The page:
The critical analysis promised in the title of the unconscious of electronic literature’s subject boils down to some eclectic use of selected psychoanalytical concepts. They pop up extemporaneously as references to Freud’s work on mourning and melancholia, Bellmer’s extravagant (and fascinating) ideas on the unconscious of the body, Kristeva’s chora and her concept of the abject, Lacan’s belief that the unconscious is (structured) “like a language.” Furthermore, the subject of the “Internet Unconscious” mentioned in the title is a paraphrase of a term from a well-known work by Rosalind Krauss, who wrote of the “optical unconscious” of the modernist artist. Something unexpected has occurred, then – the book’s crucial question of the subject of the “Internet Unconscious” managed to get discussed without any reference or response whatsoever to the many existing theories of the unconscious as it operates in the subject functioning in cyberspace. And the truth is that it is something of a commonplace in today’s humanities classes that the subject of online activity is enmeshed in specially structured desires, fantasies, virtualities or identity masks (avatars), in descriptions of which various forms of psychoanalytical thought and their terminologies occupy a privileged place.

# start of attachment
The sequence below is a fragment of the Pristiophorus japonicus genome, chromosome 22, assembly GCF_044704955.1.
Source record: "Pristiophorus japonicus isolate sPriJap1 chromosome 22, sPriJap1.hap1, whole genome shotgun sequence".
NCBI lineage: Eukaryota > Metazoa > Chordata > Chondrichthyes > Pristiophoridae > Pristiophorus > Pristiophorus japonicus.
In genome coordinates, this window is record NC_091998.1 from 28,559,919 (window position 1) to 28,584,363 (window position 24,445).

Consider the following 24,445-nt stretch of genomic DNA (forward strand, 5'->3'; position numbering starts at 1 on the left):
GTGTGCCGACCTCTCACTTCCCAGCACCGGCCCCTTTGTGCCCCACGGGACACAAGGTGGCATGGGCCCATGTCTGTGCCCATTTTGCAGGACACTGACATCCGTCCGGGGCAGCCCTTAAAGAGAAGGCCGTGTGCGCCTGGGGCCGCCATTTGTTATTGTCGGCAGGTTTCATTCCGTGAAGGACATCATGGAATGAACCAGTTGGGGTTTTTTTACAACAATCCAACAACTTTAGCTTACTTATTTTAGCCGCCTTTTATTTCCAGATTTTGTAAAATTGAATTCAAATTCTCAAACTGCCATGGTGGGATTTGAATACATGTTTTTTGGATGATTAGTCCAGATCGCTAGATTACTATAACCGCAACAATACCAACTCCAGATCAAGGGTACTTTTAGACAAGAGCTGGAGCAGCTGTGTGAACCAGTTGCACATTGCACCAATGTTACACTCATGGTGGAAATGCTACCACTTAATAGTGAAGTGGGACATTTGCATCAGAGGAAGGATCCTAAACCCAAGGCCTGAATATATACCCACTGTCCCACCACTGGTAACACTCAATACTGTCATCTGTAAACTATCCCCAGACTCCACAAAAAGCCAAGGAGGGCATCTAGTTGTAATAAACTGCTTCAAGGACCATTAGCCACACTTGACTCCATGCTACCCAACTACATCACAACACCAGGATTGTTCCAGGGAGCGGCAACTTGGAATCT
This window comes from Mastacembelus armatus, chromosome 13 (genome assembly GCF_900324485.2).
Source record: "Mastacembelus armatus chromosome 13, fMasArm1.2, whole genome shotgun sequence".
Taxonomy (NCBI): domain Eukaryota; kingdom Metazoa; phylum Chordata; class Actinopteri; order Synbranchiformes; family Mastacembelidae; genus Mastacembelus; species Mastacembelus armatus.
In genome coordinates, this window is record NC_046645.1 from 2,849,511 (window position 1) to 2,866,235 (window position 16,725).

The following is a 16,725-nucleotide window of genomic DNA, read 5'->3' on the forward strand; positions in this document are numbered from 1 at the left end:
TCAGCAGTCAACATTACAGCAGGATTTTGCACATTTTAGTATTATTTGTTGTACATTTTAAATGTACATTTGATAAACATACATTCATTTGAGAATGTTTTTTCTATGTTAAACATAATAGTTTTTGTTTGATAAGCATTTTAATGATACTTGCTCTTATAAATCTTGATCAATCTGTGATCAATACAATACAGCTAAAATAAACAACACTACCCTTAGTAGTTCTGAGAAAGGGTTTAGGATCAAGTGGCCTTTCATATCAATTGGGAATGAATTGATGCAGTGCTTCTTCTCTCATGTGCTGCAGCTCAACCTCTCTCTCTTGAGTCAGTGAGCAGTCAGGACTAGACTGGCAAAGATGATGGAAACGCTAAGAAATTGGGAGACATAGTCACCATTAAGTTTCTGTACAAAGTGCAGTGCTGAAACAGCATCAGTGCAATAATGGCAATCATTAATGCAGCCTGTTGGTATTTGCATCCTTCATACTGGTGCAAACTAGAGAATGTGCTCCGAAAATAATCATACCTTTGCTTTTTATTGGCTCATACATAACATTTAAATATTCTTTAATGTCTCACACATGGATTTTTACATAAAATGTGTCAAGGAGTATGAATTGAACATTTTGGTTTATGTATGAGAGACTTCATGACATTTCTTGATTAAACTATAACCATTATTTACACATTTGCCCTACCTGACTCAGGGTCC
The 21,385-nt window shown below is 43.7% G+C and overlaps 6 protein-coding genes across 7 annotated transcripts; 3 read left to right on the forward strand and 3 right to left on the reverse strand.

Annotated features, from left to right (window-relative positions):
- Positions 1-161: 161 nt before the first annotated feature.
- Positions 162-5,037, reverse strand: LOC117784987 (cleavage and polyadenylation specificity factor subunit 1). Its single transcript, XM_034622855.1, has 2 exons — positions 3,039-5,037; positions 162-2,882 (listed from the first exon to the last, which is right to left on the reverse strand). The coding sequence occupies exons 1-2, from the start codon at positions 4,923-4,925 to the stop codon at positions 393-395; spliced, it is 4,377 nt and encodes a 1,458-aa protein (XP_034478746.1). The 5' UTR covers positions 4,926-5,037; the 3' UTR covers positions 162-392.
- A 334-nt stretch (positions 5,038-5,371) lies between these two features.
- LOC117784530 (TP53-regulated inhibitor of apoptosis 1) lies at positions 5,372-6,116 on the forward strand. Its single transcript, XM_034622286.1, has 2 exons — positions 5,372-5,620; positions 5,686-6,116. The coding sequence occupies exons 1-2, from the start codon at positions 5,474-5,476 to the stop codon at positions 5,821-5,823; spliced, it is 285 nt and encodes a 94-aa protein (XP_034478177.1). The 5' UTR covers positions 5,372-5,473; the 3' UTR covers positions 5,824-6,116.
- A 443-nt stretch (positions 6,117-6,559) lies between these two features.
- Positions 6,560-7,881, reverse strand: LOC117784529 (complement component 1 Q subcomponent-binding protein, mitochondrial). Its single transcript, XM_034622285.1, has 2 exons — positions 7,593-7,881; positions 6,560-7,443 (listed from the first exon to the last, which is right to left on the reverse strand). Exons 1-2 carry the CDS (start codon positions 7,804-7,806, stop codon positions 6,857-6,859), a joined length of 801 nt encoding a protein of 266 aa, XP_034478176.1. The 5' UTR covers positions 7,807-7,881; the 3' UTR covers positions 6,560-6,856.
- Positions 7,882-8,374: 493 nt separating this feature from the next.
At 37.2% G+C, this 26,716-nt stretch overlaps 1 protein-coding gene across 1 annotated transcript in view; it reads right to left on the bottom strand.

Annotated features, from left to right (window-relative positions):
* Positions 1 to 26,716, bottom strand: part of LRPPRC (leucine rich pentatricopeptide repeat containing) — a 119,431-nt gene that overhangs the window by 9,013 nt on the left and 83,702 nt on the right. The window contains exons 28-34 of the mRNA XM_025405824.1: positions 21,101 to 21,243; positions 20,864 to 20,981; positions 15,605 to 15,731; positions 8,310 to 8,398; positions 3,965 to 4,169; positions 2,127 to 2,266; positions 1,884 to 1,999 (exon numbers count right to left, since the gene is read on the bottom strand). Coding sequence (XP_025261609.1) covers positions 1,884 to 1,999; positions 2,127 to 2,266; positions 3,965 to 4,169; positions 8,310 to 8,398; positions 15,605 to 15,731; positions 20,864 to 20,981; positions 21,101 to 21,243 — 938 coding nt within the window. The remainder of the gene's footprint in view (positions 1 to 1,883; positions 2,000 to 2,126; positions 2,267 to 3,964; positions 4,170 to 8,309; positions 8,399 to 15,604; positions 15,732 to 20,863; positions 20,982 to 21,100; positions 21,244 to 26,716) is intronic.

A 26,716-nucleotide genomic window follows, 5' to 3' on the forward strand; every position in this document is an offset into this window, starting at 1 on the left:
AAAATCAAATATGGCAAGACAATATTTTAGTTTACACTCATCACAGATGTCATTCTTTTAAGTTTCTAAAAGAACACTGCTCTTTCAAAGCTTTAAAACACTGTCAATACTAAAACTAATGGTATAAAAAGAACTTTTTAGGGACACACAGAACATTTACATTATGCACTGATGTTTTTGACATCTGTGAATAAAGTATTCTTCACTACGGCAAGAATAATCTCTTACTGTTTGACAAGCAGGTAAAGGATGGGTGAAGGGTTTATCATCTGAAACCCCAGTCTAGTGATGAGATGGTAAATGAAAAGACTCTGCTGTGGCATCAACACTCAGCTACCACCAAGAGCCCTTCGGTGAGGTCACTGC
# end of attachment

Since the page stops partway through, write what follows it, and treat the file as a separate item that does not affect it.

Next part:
To clarify the consequences of this astonishing omission, let us consider one of the oldest books to analyze the unconscious of the active (again, writing) subject online. In The Plague of Fantasies, published in 1997, Slavoj Žižek perversely remarks that the subject overinvesting his existence in cyberspace is usually not tormented by anxieties of being too phantom (or “zombie” in Baldwin’s terms), but rather of not being phantom enough. This means that the web not only sweeps us toward a virtual state, but introduces new rules by which a newly intensified conflict is played out between the mechanisms of fantasy and confrontations with non-virtual experience, which disrupt these mechanisms. Other psychoanalytic theorists of cyberspace cited by Žižek underscore that the difference between the virtual and “real” worlds is not nearly as important as the tension – more difficult to grasp but singularly alive in the experience of online subjectivity – between phenomena and semblances of them. A semblance, which is a form of virtuality, is submerged in an illusory self-contained presence in the worlds depicted, whereas a phenomenon represents a reflection of something, whose extraction from it requires at least a minimum amount of thought, requiring us to maintain a modicum of distance from it and be prepared to engage it critically. This approach also proves useful for thinking about the subject of electronic literature, which may not necessarily always imaginatively overinvest in its writing, but is sometimes not so much absorbed by the online semblance of simulated worlds, as attentively observing how the an internet phenomenon can provoke writing which remains intense but also be simultaneously critical, revelatory, and creatively formulate subjective existence in an electronic context.